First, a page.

As emerging powers like China are seeking to strengthen innovation-driven growth and focus on the production of value-added goods, they are increasingly trying to emulate the United States’ unique capacity to attract foreign talent. Indeed, the competition for high-end talent is set to become a major international battleground as nations around the world try to avoid being left behind as eternal commodity providers, unable to achieve long-term growth.
A brief look at the statistics shows the massive impact immigrants have on the US economy’s capacity to innovate and generate jobs: Some 40% of Fortune 500 firms were founded by immigrants or their children. So were the firms behind seven of the ten most valuable brands in the world. Although the foreign-born are only an eighth of the US population, a quarter of high-tech start-ups have an immigrant founder. Apple, Google, AT&T, Budweiser, Colgate, eBay, General Electric, IBM, McDonalds, owe their origin to a founder who was an immigrant or the child of an immigrant. Steve Jobs, the co-founder of Apple, is a child of an immigrant parent from Syria. Walt Disney also was the child of an immigrant (from Canada), as well as the founders of Oracle (Russia and Iran), IBM (Germany), Clorox (Ireland), Boeing (Germany) 3M (Canada) and Home Depot (Russia).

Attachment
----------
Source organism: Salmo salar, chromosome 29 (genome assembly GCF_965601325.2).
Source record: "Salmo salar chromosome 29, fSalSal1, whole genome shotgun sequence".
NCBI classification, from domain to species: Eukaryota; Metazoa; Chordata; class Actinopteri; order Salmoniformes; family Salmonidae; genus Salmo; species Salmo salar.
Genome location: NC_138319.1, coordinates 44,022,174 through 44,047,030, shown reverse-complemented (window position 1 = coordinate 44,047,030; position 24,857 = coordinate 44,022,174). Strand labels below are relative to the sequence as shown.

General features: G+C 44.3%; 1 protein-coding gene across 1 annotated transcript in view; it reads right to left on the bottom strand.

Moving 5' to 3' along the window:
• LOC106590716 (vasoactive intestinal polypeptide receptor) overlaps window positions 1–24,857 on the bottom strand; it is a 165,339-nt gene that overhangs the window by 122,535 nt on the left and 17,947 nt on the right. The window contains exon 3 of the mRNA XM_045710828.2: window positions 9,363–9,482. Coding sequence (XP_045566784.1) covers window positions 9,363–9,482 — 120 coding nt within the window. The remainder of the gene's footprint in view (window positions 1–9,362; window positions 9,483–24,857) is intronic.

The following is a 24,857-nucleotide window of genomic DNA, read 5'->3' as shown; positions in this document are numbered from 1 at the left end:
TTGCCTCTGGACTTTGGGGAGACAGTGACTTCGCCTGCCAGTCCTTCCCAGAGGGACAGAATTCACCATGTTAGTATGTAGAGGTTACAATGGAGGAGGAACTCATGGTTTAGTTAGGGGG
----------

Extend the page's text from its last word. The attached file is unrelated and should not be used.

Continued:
As The Economist writes,
High-tech firms such as Google (whose co-founder Sergey Brin moved to America from Russia as a child) haven’t just created jobs for their own workers. They have also inspired the creation of entirely new categories of job. A few years ago no one earned a living as a mobile-app developer. Now they are everywhere. It is not just full-time workers who benefit: firms such as oDesk, a Silicon Valley outfit founded by two Greeks, are nurturing an online freelance economy that is in its infancy. Last year Americans using oDesk’s platform found over 2 million hours of freelance work.